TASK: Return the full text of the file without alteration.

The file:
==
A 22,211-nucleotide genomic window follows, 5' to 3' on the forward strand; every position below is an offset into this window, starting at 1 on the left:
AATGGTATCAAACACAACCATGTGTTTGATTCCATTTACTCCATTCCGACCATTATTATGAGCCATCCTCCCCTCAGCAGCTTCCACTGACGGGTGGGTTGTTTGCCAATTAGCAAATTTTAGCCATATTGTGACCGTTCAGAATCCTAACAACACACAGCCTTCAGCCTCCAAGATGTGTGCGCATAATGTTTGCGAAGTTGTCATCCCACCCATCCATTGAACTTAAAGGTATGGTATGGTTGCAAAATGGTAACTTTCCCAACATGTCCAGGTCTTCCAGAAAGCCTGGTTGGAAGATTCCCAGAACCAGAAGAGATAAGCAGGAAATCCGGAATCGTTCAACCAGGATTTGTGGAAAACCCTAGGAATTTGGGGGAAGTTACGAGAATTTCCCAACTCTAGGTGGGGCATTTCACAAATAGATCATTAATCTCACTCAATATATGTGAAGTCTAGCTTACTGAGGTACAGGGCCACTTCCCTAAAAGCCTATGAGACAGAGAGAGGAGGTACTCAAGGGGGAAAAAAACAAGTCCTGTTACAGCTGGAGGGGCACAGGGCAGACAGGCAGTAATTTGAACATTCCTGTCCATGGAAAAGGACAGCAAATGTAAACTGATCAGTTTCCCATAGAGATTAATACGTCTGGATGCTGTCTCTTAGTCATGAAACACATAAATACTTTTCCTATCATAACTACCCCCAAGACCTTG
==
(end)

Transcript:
A 22,211-nucleotide genomic window follows, 5' to 3' on the forward strand; every position below is an offset into this window, starting at 1 on the left:
AATGGTATCAAACACAACCATGTGTTTGATTCCATTTACTCCATTCCGACCATTATTATGAGCCATCCTCCCCTCAGCAGCTTCCACTGACGGGTGGGTTGTTTGCCAATTAGCAAATTTTAGCCATATTGTGACCGTTCAGAATCCTAACAACACACAGCCTTCAGCCTCCAAGATGTGTGCGCATAATGTTTGCGAAGTTGTCATCCCACCCATCCATTGAACTTAAAGGTATGGTATGGTTGCAAAATGGTAACTTTCCCAACATGTCCAGGTCTTCCAGAAAGCCTGGTTGGAAGATTCCCAGAACCAGAAGAGATAAGCAGGAAATCCGGAATCGTTCAACCAGGATTTGTGGAAAACCCTAGGAATTTGGGGGAAGTTACGAGAATTTCCCAACTCTAGGTGGGGCATTTCACAAATAGATCATTAATCTCACTCAATATATGTGAAGTCTAGCTTACTGAGGTACAGGGCCACTTCCCTAAAAGCCTATGAGACAGAGAGAGGAGGTACTCAAGGGGGAAAAAAACAAGTCCTGTTACAGCTGGAGGGGCACAGGGCAGACAGGCAGTAATTTGAACATTCCTGTCCATGGAAAAGGACAGCAAATGTAAACTGATCAGTTTCCCATAGAGATTAATACGTCTGGATGCTGTCTCTTAGTCATGAAACACATAAATACTTTTCCTATCATAACTACCCCCAAGACCTTG